The Psalm John quotes isn't just about a passion that consumes him internally, but rather about a passion that consumes him externally--a passion that attracts persecution. The psalmist's enemies sought to destroy him precisely because of his fervor for God's house, and the same was true for Jesus.

John's account of the temple cleansing is a puzzle for harmonizers of the gospels.  In the synoptics, the temple cleansing comes at the end--the last straw that finally gets him crucified.  John tells this story near the beginning of Jesus' ministry, right after the wedding at Cana. 

Here's the strange thing, though:  in John's gospel--the one gospel that doesn't chronologically link this event with the crucifixion--the whole point is that this action got him crucified.  The synoptics draw out the reasons why Jesus was angry, the cheating and the disruption.  John leaves all that tacit, though, and simply talks about Christ's death and resurrection.  "Destroy this temple, and in three days I will raise it up again."

I suppose that it's logically possible that Jesus cleansed the temple twice--but given the unique focus of John's account, I read the temple cleansing as a careful and intentional flash-forward.  I suspect that John assumes that his readers are already familiar with the chronological placement of this event, and he wants them to understand the wedding at Cana (" hour has not yet come...") in light of that context. Even the heavily time-laden transition between between the two scenes is richest when read as a reference to the brevity of Jesus' entire earthly ministry.  Jesus stayed present in Capernaum with his mothers and brothers and disciples, but not for many days, because the passover of the Jews--the Passover of the Jews--was near at hand.

Be all that as it may, it's clear that one way or another, when John talks about Jesus' passion in 2:17, he also wants us to be thinking about His Passion.  It delights me that there would be a single English word that could simultaneously refer to the one concept, and hauntingly suggest the other.  I'm not sure which delights me more--the lovely serendipity of language, or the sense of kinship with the modernday disciple-wordsmith who recognized "passion" as exactly the right word for that spot.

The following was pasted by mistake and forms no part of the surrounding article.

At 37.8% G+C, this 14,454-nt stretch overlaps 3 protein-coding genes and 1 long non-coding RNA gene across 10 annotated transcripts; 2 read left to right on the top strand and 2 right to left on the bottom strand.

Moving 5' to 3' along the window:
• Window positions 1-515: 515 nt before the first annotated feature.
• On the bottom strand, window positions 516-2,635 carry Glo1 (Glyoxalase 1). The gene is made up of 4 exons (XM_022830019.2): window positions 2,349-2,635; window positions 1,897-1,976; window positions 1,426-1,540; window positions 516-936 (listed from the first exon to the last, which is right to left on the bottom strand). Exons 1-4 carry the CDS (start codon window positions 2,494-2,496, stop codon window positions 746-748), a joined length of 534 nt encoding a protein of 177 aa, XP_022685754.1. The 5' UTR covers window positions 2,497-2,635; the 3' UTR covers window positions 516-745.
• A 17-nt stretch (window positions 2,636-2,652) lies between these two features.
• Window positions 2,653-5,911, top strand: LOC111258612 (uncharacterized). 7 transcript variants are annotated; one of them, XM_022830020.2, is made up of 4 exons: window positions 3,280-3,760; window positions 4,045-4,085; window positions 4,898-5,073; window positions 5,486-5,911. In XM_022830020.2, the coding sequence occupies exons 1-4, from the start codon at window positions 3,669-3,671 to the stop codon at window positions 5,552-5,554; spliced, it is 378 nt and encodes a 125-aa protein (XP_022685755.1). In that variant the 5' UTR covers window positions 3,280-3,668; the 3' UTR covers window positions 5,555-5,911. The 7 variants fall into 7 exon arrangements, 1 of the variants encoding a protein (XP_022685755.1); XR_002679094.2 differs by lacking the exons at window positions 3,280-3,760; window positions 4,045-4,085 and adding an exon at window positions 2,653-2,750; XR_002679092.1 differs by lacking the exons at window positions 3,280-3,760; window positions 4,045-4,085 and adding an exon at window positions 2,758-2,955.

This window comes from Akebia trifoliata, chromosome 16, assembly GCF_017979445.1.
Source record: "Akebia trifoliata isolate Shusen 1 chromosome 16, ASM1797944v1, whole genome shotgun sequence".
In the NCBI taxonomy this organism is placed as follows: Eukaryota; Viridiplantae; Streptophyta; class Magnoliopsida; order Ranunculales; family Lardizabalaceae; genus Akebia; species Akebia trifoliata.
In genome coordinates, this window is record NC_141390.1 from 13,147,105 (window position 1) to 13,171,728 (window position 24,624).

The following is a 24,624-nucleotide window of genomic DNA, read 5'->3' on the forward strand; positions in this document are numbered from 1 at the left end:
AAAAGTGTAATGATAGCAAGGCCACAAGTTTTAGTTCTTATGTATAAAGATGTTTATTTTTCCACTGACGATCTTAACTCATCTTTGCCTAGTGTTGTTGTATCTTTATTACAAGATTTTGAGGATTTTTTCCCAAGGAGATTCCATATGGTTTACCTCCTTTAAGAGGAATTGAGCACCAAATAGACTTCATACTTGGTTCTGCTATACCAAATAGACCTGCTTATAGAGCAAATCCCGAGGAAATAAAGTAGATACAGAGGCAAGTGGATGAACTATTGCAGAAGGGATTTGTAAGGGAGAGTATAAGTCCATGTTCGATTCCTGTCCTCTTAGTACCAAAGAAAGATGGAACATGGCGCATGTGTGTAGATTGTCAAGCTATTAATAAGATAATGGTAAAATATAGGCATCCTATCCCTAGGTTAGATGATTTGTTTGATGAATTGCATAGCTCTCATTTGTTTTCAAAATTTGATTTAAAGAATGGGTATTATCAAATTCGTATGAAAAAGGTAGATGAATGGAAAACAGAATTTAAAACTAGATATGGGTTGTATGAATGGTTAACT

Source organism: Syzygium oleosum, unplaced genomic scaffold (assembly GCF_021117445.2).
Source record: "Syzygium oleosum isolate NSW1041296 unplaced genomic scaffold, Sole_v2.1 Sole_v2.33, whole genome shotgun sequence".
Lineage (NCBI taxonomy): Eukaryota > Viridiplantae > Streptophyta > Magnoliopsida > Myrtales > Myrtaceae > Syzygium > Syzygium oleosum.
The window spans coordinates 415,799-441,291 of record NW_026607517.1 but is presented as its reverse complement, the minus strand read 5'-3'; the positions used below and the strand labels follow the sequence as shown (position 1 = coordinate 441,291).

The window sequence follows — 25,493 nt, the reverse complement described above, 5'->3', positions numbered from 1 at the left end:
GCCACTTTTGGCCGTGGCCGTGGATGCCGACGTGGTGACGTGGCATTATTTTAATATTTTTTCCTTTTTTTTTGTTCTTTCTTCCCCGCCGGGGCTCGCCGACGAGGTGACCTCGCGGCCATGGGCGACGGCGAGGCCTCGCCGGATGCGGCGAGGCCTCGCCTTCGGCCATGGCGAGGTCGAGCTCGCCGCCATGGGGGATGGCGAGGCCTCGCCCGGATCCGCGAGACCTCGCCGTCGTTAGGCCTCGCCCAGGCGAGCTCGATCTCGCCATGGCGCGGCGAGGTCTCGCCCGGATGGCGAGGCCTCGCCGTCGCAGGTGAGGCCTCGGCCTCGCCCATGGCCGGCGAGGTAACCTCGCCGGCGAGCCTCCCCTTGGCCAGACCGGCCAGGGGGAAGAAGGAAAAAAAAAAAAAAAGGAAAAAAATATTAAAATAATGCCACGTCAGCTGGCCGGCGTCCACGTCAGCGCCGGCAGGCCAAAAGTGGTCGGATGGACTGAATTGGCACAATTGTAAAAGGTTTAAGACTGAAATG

Sunday, October 21, 2012


Like so many grains of sand
the little lights to mark the times
have slipped through the glass one by one.

Tonight I will number the stars,
divide them among my children,
and look back on ages spent.

Friday, October 19, 2012

Christina Rossetti and the humor of tragedy

I've been mulling over the serious power of humor lately, ever since hearing Tig Notaro's amazing comedy set on This American Life.  Just to warn you, the other segments of the show aren't necessarily for the faint of heart, but the Tig Notaro part comes first, and it is precisely for the faint of heart.  It's for those of us who need a little bit of encouragement and help in order to look pain square in the face, and live well anyway.

Somehow I always thought that humor was for "cheering up" and for distraction.  It certainly can be, and that's fine, but it's not the highest or most important use of humor. The best humor, as it turns out, is all about courage and truth.

And now for a sobering little funny from Christina Rossetti:

A handy mole who plied no shovel
To excavate his vaulted hovel,
While hard at work met in mid-furrow
An Earthworm boring out his burrow.
Our mole had dined, and must grow thinner
Before he gulped a second dinner,
And on no other terms cared he
To meet a worm of low degree.
 The worm turned on his blindest eye
Passing the base mechanic by;
The Worm entrenched in actual blindness
Ignored or kindness or unkindness;
Each wrought his own exclusive tunnel
To reach his own exclusive funnel.

A plough its flawless track pursuing
Involved them in one common ruin.
Where now the mine and countermine,
The dined on and the one to dine?
The impartial ploughshare of extinction
Anulled them all without distinction.

Thursday, October 18, 2012


Wait, when you wish with the tigers so wet
to swim with the sure sweet strokes of the sun
that streak down soft as a song when they set;
with the sleek stripes of fire in the sky you will run,
you will run, but not yet, oh my pet, you must wait.

Wait, while the snow melts like stars streaking down,
silently now in the light-drenched rain;
plant yourself deep in the velvety brown
decaying of leaves 'til the pure and the plain
light of truth will sprout green, inexplicable, sure--
until then, oh my child, you must wait.

Wednesday, October 17, 2012

Emily Dickinson: LXIII